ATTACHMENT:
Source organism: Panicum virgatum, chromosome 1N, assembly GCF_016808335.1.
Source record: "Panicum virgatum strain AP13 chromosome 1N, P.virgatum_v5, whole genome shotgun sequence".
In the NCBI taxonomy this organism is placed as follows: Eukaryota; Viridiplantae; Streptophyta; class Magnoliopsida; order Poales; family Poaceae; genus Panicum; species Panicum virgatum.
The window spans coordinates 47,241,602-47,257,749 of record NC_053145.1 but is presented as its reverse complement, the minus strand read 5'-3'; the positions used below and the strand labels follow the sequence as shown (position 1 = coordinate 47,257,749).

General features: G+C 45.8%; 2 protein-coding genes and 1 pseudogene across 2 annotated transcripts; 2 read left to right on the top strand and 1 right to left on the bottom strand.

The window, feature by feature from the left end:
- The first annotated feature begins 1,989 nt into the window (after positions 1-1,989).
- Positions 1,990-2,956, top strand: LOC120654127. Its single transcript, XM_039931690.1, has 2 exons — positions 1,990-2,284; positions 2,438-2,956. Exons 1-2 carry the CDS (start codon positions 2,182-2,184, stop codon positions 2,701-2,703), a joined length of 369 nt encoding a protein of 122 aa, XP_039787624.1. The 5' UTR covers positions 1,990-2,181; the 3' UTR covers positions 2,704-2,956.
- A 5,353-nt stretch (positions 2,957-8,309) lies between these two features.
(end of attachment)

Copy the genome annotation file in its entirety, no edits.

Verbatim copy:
Source organism: Panicum virgatum, chromosome 1N, assembly GCF_016808335.1.
Source record: "Panicum virgatum strain AP13 chromosome 1N, P.virgatum_v5, whole genome shotgun sequence".
In the NCBI taxonomy this organism is placed as follows: Eukaryota; Viridiplantae; Streptophyta; class Magnoliopsida; order Poales; family Poaceae; genus Panicum; species Panicum virgatum.
The window spans coordinates 47,241,602-47,257,749 of record NC_053145.1 but is presented as its reverse complement, the minus strand read 5'-3'; the positions used below and the strand labels follow the sequence as shown (position 1 = coordinate 47,257,749).

General features: G+C 45.8%; 2 protein-coding genes and 1 pseudogene across 2 annotated transcripts; 2 read left to right on the top strand and 1 right to left on the bottom strand.

The window, feature by feature from the left end:
- The first annotated feature begins 1,989 nt into the window (after positions 1-1,989).
- Positions 1,990-2,956, top strand: LOC120654127. Its single transcript, XM_039931690.1, has 2 exons — positions 1,990-2,284; positions 2,438-2,956. Exons 1-2 carry the CDS (start codon positions 2,182-2,184, stop codon positions 2,701-2,703), a joined length of 369 nt encoding a protein of 122 aa, XP_039787624.1. The 5' UTR covers positions 1,990-2,181; the 3' UTR covers positions 2,704-2,956.
- A 5,353-nt stretch (positions 2,957-8,309) lies between these two features.